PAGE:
Commodification has become the central parameter in delineating the contours of the market and in the division of labor between the market and the state. The commodification critique has become a ‘buzz word’ against the market and thus in support of State intervention. In what has been termed “taboo trades” – human organs, reproductive capacities, sexuality and the like – market-based orders have been condemned on the basis of commodification, thus leaving the floor open for state-intervention by regulation. The central argument of this article is that the commodificatory effects, often associated with monetary transactions, are not exclusive to monetized exchanges nor to the market arena. Rather, State intervention, as such, involves similar reductive effects, in light of its inherent itemizing, categorizing and ranking nature. This understanding has a significant implication for the structuring of the market-state debate: In light of the fact that upon closer scrutiny state ordering shares similar commodificatory effects with the market – we argue that it is not enough to raise the commodification banner in order to justify state intervention. Put differently, an implicit premise in the prevailing commodification discourse is that where the market commodifies, the state is necessarily neutral. However, state intervention – we will show – suffers from similar flaws. Another purpose of viewing commodification through the prism of State intervention is to expose the multi-faceted nature of the anti-commodificatory sentiment. Expanding the horizons of the commodification discourse beyond the traditional contexts of taboo markets to the unexplored terrain of state regulation exposes the fact that money is but one instance of a whole family of cases where thick social interactions are translated into a uni-dimensional currency that has a reductive effect on them.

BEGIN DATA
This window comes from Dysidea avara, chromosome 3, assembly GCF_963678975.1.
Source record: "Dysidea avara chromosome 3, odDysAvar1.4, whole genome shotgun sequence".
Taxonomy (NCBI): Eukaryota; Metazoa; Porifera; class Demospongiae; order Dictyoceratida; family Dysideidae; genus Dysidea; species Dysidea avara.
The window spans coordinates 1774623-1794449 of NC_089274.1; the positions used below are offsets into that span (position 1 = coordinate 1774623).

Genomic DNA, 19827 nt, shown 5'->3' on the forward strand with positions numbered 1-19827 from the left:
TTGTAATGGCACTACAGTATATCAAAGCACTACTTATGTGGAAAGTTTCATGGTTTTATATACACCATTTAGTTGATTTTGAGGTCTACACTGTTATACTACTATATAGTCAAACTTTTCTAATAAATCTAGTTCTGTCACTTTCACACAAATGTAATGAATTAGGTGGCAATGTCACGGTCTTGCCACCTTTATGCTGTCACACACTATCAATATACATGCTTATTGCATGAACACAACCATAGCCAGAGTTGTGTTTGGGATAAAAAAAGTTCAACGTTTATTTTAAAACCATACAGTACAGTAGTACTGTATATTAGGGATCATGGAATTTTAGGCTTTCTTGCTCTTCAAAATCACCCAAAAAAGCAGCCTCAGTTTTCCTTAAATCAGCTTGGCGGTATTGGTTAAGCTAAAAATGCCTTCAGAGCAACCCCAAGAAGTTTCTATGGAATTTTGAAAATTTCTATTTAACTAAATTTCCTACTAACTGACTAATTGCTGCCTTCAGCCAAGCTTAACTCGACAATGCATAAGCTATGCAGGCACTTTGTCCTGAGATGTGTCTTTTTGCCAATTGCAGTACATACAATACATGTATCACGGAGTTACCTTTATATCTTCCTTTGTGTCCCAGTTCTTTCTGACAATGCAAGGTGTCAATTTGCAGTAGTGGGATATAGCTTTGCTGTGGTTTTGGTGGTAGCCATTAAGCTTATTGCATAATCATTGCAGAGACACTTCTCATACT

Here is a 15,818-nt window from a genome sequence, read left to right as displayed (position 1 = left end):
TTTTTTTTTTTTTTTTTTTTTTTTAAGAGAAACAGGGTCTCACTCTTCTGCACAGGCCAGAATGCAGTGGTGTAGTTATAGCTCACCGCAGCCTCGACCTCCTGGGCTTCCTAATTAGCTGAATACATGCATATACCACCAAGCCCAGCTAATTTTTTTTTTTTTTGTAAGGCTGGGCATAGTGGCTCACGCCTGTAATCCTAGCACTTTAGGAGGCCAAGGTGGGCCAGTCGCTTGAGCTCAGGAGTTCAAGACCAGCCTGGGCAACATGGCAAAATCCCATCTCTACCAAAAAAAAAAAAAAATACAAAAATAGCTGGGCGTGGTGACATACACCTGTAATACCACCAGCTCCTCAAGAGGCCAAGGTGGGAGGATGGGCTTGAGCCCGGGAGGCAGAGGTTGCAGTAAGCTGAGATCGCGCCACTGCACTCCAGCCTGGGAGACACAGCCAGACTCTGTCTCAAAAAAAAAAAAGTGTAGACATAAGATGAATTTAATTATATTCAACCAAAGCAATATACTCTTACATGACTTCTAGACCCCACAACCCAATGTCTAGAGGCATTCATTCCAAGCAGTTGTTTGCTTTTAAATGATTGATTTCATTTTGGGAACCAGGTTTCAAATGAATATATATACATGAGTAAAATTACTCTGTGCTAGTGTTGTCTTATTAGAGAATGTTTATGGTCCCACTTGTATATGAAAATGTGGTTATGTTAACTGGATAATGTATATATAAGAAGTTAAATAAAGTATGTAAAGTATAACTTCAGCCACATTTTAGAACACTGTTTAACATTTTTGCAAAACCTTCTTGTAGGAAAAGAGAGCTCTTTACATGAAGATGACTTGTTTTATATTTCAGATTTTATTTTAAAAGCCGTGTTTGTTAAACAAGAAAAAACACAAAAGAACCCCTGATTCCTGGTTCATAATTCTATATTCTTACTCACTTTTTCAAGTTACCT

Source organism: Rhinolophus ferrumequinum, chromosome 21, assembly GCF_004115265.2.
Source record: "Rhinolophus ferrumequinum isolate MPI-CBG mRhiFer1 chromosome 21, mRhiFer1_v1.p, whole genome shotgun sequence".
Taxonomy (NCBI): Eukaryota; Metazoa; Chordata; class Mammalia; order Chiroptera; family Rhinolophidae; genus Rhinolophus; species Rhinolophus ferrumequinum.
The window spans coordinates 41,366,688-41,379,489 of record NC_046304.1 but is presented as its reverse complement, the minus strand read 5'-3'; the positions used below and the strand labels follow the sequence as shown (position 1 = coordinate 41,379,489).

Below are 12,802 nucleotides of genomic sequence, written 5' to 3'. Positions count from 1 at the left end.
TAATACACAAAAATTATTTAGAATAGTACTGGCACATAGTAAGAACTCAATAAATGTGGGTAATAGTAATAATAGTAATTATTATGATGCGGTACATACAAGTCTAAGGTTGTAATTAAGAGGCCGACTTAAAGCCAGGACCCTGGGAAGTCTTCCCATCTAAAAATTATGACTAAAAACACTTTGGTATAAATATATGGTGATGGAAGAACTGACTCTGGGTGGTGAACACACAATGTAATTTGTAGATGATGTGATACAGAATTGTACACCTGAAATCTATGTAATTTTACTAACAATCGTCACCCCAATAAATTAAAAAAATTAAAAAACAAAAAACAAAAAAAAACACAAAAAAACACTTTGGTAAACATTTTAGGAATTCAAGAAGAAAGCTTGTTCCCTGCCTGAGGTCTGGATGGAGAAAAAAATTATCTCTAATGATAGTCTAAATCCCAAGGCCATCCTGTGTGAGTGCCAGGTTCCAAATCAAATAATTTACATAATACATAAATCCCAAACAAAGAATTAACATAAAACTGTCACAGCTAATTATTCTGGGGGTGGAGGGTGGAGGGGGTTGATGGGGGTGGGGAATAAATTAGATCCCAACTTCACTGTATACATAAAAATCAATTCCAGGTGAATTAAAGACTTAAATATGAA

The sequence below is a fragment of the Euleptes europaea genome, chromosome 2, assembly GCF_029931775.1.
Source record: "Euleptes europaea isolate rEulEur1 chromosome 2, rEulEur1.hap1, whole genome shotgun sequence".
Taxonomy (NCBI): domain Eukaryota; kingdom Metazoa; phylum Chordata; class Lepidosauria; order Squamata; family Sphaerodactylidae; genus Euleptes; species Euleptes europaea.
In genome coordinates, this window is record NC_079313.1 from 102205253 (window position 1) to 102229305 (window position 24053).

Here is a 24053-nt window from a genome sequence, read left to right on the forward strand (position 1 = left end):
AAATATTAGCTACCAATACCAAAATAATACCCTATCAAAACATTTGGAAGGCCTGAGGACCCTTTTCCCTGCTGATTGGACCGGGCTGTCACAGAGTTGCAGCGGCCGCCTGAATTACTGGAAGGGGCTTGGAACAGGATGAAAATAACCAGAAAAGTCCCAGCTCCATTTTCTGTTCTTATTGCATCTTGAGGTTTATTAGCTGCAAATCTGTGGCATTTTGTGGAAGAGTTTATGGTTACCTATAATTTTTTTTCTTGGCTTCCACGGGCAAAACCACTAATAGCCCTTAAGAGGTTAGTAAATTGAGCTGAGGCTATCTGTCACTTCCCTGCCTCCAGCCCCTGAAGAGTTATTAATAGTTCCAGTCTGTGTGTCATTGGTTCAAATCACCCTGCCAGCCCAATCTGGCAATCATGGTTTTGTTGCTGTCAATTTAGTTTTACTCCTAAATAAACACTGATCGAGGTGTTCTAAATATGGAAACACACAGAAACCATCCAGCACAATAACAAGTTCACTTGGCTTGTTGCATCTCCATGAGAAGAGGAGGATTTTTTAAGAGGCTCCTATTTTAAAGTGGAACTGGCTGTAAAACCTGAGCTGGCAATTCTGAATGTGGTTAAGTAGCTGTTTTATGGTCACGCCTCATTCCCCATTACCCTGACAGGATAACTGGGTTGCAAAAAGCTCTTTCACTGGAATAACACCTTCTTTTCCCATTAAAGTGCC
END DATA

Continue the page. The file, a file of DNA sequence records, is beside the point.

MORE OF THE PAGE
It isn’t often that law and economics and law and religion meet up, but this book, Economic Origins of Roman Christianity (U. Chicago Press 2011), by Robert B. Ekelund, Jr. and Robert D. Tollison, looks to be an exception. The book is itself an example of how Americans believe that the tools of economics and the market can be fruitfully applied to understand all sorts of social phenomena — indeed, how the metaphor of the market is a natural fit for understanding religious experience. Definitely worth a look, though I am not familiar with the designation, “Roman Christianity” (I’m sure the authors explain why they chose it). The publisher’s description follows.
In the global marketplace of ideas, few realms spark as much conflict as religion. For millions of people, it is an integral part of everyday life, reflected by a widely divergent supply of practices and philosophical perspectives. Yet, historically, the marketplace has not always been competitive. While the early Common Era saw competition between Christianity, Judaism, and the many pagan cults, Roman Christianity came eventually to dominate Western Europe.
Using basic concepts of economic theory, Robert B. Ekelund Jr. and Robert D. Tollison explain the origin and subsequent spread of Roman Christianity, showing first how the standard concepts of risk, cost, and benefit can account for the demand for religion. Then, drawing on the economics of networking, entrepreneurship, and industrial organization, the book explains Christianity’s rapid ascent. Like a business, the church developed sound business strategies that increased its market share to a near monopoly in the medieval period. This book offers a fascinating look at the dynamics of Christianity’s rise, as well as how aspects the church’s structure—developed over the first millennium—illuminate a number of critical problems faced by the Church today.
This afternoon, I have the pleasure of introducing the conference keynote speaker, Geoffrey Miller of NYU. Geoff’s talk, “Law and Economics versus Economic Analysis of Law,” distinguishes the former discipline from the latter, using Robert Aumann’s famous economic analysis of Talmudic law as an example. Geoff argues that the economic analysis of law offers elegance, but that law and economics offers a rich understanding of complex real-world institutions like courts and legal systems. Taken together, the two disciplines offer “complementary means for obtaining information about the social world.” — MLM